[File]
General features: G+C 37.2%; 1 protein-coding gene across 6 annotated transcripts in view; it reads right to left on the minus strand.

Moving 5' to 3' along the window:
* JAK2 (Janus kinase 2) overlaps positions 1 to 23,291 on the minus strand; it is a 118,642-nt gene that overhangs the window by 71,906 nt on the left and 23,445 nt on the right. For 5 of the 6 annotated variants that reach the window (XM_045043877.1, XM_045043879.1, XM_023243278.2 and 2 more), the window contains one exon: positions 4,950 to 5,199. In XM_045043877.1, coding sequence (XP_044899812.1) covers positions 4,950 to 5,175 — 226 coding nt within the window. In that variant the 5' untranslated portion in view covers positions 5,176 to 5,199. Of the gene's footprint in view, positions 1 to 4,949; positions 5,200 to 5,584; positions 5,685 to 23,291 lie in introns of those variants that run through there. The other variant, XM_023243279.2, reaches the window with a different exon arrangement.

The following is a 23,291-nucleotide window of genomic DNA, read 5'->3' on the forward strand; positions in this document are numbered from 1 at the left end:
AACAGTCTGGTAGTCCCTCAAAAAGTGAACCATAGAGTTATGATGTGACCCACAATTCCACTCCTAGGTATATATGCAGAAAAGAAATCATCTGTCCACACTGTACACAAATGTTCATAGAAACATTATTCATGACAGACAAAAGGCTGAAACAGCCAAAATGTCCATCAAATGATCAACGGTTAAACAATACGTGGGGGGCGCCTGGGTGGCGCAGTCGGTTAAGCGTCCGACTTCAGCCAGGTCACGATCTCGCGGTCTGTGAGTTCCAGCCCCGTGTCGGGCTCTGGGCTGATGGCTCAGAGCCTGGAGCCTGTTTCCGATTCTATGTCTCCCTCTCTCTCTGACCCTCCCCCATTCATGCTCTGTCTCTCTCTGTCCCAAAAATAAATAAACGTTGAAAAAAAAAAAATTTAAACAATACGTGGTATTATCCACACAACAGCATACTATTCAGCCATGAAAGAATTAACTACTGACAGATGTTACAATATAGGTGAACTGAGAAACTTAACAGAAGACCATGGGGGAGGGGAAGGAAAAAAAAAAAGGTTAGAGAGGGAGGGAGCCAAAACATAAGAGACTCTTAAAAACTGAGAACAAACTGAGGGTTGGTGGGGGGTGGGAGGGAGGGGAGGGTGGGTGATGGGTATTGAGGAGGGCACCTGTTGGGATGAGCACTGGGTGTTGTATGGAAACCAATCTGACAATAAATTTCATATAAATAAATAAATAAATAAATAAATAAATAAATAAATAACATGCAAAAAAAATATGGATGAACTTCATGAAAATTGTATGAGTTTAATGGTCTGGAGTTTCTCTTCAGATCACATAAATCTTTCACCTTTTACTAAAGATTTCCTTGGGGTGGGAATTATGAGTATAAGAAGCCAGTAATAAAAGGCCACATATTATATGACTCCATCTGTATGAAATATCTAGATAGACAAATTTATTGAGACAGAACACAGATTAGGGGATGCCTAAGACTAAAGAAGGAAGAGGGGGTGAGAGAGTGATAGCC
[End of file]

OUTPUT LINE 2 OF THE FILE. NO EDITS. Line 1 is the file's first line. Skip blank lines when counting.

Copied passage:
Moving 5' to 3' along the window: